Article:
A. THE EIGHT ROLES are the professionals required for a commercial, theatrical production. ONE (or more) role probably describes you:
B. THE SIX PRINCIPLES are shared by every person working on the production:
The success of the show is top priority for every stakeholder. 
If the show is a bust, if tickets don’t sell, the show closes and payroll stops.
Everyone knows what everyone else does, and respects it.
The show has some personal meaning to every professional working on it. 
It’s the quickest way to learn.      
Entering unexplored territory leads to defining tomorrow’s standard.  
C. THE EIGHT PHASES One (or more) role “takes the lead” in each of the phases, supported by other roles as required. The remaining roles fade into the background, active if necessary, according to the phase of production. 
Support (if the work is commissioned): Producer
Support: Actor/Director
Support: Director/Designer/Manager/Technician
Support: Producer/ Playwright/Manager
Support: Producer/Director/Designer
Support: Manager/Technician
Leader: CRITIC
Support: Playwright/Director/Actor/Designer 
Support: Critic/Playwright/Director/Actor/Designer/Manager/Technician
*5 and *6 are concurrent phases

It’s a great gift to have spent almost 50 years in the theatre industry. It has given me the opportunity to observe the impact of theatre on a wide range of non-theatre folks. It’s fascinating and fun. I’ve led Theatrical Intelligence workshops that have opened new perspectives and exciting possibilities to many who begin in that 73%, and then happily join the 27-percenters.

So I’m continuing to define (and refine) the concept. Please let me know if you’re intrigued by this, or if you have any questions. And thanks in advance for helping me spread the word about Theatrical Intelligence… it really is the fun part of being smart!


1. Gallup Inc., State of the American Workplace: Copyright © 2017 
2. Multiple Intelligences: Harvard Professor Howard Gardner’s theory of multiple intelligences differentiates it into specific  “modalities”, rather than seeing intelligence as dominated by a single general ability. Gardner introduced the theory in his 1983 book Frames of Mind: The Theory of Multiple Intelligences.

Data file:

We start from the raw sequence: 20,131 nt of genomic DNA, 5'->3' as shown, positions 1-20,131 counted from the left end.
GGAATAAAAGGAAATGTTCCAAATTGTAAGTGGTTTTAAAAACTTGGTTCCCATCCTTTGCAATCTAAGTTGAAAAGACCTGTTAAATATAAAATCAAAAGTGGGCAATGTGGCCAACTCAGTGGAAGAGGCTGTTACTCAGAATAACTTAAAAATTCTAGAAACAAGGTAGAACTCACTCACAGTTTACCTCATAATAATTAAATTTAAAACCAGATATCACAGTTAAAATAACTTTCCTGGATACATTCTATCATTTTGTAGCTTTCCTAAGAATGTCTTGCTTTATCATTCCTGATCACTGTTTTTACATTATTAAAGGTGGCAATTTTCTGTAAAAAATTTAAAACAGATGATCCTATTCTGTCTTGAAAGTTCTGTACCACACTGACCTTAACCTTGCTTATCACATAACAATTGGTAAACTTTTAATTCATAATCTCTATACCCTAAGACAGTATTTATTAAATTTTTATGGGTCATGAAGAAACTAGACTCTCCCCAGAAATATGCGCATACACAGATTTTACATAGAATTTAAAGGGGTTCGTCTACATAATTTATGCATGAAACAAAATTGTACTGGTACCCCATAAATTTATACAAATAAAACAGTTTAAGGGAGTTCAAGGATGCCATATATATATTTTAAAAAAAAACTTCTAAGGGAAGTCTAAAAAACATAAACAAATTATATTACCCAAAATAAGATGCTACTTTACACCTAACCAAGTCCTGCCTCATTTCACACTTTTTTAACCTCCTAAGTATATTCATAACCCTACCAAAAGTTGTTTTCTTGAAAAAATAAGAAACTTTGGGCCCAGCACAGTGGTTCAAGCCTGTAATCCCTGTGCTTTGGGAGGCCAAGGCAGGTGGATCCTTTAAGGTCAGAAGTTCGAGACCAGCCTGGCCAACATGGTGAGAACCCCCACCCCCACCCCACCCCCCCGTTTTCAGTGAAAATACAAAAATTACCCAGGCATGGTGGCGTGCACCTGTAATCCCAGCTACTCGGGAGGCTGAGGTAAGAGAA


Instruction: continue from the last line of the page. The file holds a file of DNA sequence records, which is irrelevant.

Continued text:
The Actor Is What We See, But Only 1/8 Of What Is There

Two earlier versions of this post were published in 2010 and 2012. Several colleagues asked me to re-post it, so here it is.

When I work with individuals or groups on ways Theatrical Intelligence can make a difference in their lives, my goal is to stimulate an exploration into their creative core.

The term Theatrical Intelligence evokes responses such as: “Yes! It’ll help me when I have to give a presentation” to “Not my kind of thing – don’t like being in the spotlight” or “No way. Acting? Yuck!” There is an assumption that Theatrical Intelligence = Actor.

What we see

In a theatrical production model, the Actor is what we see, but only 1/8 of what is there. She/he wouldn’t be on the stage if it weren’t for the Writer, Producer, Director, Designer, Manager, Technician and Critic. The talent and skill contained in each of these roles is interdependent, and without them, the Actor wouldn’t be seen at all!

What's Really There

What’s Really There